Bill would require schools to reduce $790 million in bank

by Steve Brawner ([email protected]) 567 views 

Arkansas’ public school districts had more than $790 million in net legal balances at the end of 2016. A bill filed last week would require more than half to reduce their savings or move them into a building fund.

House Bill 1575 by Rep. Mark Lowery, R-Maumelle, would require districts to ensure their ending net legal balances were no more than 20% of the annual revenues that go into those balances. Districts with more than 20% would have five years to reduce those balances or lose equivalent state funding. The school district would be able to file a waiver request with the education commissioner “under an unusual and limited circumstance.”

Net legal balances are the combined balance for districts’ teacher salary funds, operating funds and debt services minus categorical funding for lower-income students, alternative learners, English language learners and staff training. Combined, school districts had net legal balances of $790.1 million at the end of 2016, an average of 19.75% of their revenues, which would be just below the amount required by the bill.

Of the state’s 234 school districts, 132 had net legal balances that exceeded 20% of revenues. The Lakeside School District in Chicot County had the highest at 102%. It had $9 million in its net ending legal balance, more than its $8.8 million in revenues that year. To reach 20%, it would need to reduce its balance $7.25 million until the balance was $1.8 million.

The next 10 highest net legal balances as a percentage of revenues were Nemo Vista (90.6%), Mineral Springs (88.6%), Shirley (83.4%), Cedar Ridge (69%), Carlisle (68%), Cedarville (65.4%), Clarendon (64.7%), Des Arc (63.9%), West Memphis (62.4%), and Armorel (61.6%).

Districts with low percentages include Alma (1.9%), Farmington (3.75%), Lonoke (4.4%), Nettleton (5.2%), Ouachita (5.9%), and Conway (6.9%).

The bill says districts could reduce their net legal balances by spending money on prekindergarten programs, remediation programs, career and technical education or workforce readiness programs, or other programs authorized by law. Districts also would be allowed to transfer funds to their building funds for a “specific new construction project.”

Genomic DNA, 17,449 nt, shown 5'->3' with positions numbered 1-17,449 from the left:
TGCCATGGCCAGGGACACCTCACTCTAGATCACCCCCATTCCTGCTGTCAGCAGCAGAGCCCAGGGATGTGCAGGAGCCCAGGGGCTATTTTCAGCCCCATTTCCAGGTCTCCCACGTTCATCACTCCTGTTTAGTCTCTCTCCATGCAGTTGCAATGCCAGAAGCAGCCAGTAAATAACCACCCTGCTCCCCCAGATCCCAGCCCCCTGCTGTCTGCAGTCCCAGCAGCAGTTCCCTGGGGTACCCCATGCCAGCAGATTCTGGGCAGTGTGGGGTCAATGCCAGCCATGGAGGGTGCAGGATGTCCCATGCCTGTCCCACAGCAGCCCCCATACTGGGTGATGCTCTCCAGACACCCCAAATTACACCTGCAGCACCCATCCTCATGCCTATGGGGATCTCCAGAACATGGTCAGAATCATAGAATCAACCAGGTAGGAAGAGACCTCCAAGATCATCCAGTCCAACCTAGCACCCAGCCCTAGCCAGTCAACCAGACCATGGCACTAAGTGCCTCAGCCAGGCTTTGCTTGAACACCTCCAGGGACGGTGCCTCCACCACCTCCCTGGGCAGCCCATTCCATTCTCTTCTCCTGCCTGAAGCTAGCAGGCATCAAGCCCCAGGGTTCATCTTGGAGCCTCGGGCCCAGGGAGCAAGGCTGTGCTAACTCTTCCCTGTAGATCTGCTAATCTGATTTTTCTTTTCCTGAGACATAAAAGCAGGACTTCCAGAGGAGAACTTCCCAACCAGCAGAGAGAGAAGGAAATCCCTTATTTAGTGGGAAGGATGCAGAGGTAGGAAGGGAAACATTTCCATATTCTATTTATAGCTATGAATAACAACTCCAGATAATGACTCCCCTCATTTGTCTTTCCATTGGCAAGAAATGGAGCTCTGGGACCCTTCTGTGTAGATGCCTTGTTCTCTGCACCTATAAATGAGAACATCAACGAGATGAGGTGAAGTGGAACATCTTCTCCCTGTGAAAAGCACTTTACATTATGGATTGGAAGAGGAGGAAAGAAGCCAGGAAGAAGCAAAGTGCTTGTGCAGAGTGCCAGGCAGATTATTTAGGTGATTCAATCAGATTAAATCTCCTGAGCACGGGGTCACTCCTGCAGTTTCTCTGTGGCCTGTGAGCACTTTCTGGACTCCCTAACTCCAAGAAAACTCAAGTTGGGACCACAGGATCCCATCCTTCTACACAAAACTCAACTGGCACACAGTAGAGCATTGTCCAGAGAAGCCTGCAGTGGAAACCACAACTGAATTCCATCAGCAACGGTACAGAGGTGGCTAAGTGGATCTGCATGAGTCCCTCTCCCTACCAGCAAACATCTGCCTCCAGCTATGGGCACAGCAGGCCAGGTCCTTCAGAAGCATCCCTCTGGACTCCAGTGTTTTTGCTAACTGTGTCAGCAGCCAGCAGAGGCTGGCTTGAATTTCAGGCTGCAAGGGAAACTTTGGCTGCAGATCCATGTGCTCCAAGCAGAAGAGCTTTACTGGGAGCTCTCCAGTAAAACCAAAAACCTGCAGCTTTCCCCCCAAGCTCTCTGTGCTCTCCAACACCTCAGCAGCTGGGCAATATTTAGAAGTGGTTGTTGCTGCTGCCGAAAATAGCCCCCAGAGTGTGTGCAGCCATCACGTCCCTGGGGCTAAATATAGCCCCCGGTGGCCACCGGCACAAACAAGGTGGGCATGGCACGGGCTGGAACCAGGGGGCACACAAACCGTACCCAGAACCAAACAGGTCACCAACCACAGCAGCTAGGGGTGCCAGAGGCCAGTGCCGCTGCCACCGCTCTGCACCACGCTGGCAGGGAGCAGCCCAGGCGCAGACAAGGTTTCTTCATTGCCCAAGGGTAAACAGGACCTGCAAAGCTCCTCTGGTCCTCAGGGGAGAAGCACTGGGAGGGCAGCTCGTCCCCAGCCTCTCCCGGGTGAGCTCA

The specifics of that last requirement are a problem for the Arkansas Educational Administrators Association, the group that represents superintendents and other school administrators. Dr. Richard Abernathy, executive director, said districts would be better served if building fund transfers could be used for renovations and other needs. Abernathy expects the group to table the measure during a committee meeting Wednesday until it has had a chance to discuss the concern with Lowery.

Lowery said in an interview that the intent was to tie the project to a district’s strategic building plan and not to limit funding for new construction, so the bill may have to be tweaked.

“We just don’t want the building fund, the shifting of money to a building fund to be a hidey hole,” he said. “We want it to be tied to a specific project, and the project could be renovation, or it could be new construction.”

Otherwise, the bill is very similar to a recommendation made by the AAEA in January 2016, which included the 20% figure. Abernathy said his association has been training school administrators for six years on the proper use of fund balances, but there continue to be outliers. Some districts are intending to use their net legal balances for construction and simply haven’t moved it to a building fund.

Abernathy said some districts, including those with declining enrollment, tend to be more cautious about spending money for fear of falling into fiscal distress. Regardless, he said, money should be spent on students.

“When I first became a superintendent, one of my mentor superintendents told me, ‘Abernathy, the state’s not sending you that money out there, and your local taxpayers are not sending you that money out there to make a savings account. They’re sending you that money to provide services for kids and provide opportunities for kids that they wouldn’t otherwise have,’” he said.